AKC Sporting Group


Photo Copyright © Cook PhoDOGraphy. All rights reserved.

Photo Copyright © Cook PhoDOGraphy. All rights reserved.

The Pointer is named for the motionless stance the dog assumes once he has found game. The direction of the point tells the hunter where the game is hiding. The first recorded mentions of the Pointer in England date from around 1650, when the Pointer was used to find hare for the Greyhounds to hunt. By the early 1700s, however, when shooting became fashionable, the Pointer became the dog of choice. The Pointer is renowned for his scenting prowess. He works very quickly, covering a lot of ground. The Pointer is particularly good on upland birds, but adapts well to other game. The breed has excellent endurance in warm weather, but is not suited to very cold conditions. He is also not comfortable in the water. A very competitive dog, the Pointer still dominates Pointing Field Trials over all other pointing breeds. Today, the Pointer is a family hunting dog and companion.


The Pointer is powerful, graceful, and aristocratic, with a proudly carried head. This breed has an alert expression and a well-muscled, athletic body. The nose is set higher than the rest of the muzzle. The stop is well-defined. The eyes are dark. The medium-sized ears are pendant and somewhat pointed. The teeth should form a level or scissors bite. The neck is long. The tail is straight and tapering; it is never docked. The feet are oval. Dewclaw removal on the front legs is optional. The short, sleek, shiny coat is primarily white, but may be liver, lemon, black, or orange, either solid, patched, or speckled. Tricolor is also permitted.

Key Facts

  • Height:  25 to 28 in. (male); 23 to 26 in. (female)
  • Size:  Large
  • Weight:  55 to 75 lbs. (male); 45 to 65 lbs. (female)
  • Availability:  Difficult to find
  • Talents:  Hunting, tracking, and pointing


Needs to be given a great deal of exercise to be a successful house pet. If under-exercised, this breed can become restless and destructive. Show lines tend to produce better pets. Field lines are often too active and hunt-oriented to make good pets. Dry the dog thoroughly after hunting to prevent chilling. Examine the ears regularly. Hunting instinct develops early. Puppies, even at 8 weeks old, often display pointing behavior. Beware of hip dysplasia. Buy only from stock with OFA, PennHIP, or another national hip-dysplasia clearance . Also prone to thyroid and skin conditions.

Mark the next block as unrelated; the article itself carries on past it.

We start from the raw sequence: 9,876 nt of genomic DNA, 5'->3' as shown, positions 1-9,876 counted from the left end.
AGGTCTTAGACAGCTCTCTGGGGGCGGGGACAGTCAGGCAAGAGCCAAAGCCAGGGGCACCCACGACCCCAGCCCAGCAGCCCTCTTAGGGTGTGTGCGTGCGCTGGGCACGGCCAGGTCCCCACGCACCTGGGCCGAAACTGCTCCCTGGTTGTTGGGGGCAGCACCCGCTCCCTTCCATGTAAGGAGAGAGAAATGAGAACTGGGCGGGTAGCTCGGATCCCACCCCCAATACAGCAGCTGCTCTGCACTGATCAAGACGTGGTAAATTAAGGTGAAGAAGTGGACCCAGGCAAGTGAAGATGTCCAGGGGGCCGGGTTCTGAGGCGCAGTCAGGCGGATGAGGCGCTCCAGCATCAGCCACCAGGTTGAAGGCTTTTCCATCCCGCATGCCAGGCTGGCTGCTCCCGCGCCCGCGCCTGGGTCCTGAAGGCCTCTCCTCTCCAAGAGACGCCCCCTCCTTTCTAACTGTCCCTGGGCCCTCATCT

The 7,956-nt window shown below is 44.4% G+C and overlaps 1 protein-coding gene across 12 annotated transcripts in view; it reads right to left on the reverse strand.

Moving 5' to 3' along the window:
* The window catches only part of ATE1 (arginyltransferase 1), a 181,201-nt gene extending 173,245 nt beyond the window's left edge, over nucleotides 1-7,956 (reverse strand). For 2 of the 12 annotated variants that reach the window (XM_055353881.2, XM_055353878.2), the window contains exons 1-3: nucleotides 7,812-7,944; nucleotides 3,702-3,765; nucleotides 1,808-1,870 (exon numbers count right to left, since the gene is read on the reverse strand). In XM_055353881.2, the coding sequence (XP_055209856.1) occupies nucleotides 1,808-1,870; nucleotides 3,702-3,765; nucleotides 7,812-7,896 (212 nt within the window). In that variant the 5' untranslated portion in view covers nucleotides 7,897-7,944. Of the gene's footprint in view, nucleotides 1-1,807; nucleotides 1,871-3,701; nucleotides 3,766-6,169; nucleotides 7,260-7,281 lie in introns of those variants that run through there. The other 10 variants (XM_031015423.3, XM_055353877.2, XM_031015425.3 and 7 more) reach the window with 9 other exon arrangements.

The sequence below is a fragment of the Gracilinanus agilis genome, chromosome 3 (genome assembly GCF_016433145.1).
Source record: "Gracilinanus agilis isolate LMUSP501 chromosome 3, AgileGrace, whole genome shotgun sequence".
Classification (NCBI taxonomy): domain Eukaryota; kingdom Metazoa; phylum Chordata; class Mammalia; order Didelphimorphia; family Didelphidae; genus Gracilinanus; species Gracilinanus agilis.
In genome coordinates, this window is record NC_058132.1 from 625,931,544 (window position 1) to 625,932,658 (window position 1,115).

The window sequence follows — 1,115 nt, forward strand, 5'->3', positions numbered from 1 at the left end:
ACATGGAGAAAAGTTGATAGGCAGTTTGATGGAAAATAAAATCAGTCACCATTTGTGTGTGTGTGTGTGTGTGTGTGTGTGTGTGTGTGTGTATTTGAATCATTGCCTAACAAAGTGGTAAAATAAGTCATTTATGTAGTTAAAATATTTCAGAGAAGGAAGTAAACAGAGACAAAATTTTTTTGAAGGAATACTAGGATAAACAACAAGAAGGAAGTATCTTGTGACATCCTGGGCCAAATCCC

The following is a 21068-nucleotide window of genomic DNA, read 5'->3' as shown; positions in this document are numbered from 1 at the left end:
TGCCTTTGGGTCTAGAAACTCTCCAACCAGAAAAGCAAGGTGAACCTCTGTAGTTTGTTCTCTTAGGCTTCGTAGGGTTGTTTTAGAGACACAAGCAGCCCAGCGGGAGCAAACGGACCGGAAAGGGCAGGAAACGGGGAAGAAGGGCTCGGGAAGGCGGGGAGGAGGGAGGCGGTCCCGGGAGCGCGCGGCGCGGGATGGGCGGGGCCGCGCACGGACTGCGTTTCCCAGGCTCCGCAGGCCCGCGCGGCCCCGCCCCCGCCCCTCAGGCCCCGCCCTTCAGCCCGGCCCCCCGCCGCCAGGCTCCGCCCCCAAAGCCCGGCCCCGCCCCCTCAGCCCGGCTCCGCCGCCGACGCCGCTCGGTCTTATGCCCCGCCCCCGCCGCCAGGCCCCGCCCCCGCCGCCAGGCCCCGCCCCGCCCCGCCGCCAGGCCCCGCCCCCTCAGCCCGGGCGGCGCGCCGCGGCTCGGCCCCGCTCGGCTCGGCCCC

Full of energy and go-power. Loyal and devoted. A true friend. Kind to children. A dashing gentleman. An energetic and enthusiastic hunter, yet calm at home. Socialize well at an early age to combat a tendency to timidity. Some can be high strung. Tends to be a bit willful and distractible.


  • Children:  Good only when raised with children from puppyhood
  • Friendliness:  Reserved with strangers
  • Trainability:  Slightly difficult to train
  • Independence:  Fairly independent
  • Dominance:  Moderate
  • Other Pets:  Generally good with other pets
  • Combativeness:  Not generally dog-aggressive
  • Indoors:  Moderately active indoors
  • Outdoor Space:  Best with acreage


  • Grooming:  Very little grooming needed
  • Trimming and Stripping:  No trimming or stripping needed
  • Coat:  Short coat
  • Shedding:  Average shedder
  • Exercise:  Vigorous daily exercise needed
  • Jogging:  An excellent jogging companion
  • Apartments:  Not recommended for apartments
  • Owner:  Not recommended for novice owners

Useful Links

AKC® Pointer Breed Standard


Pointer Breed Club


Search for a Breeder


Rescue Organizations


Books about the Pointer


Pointer Gifts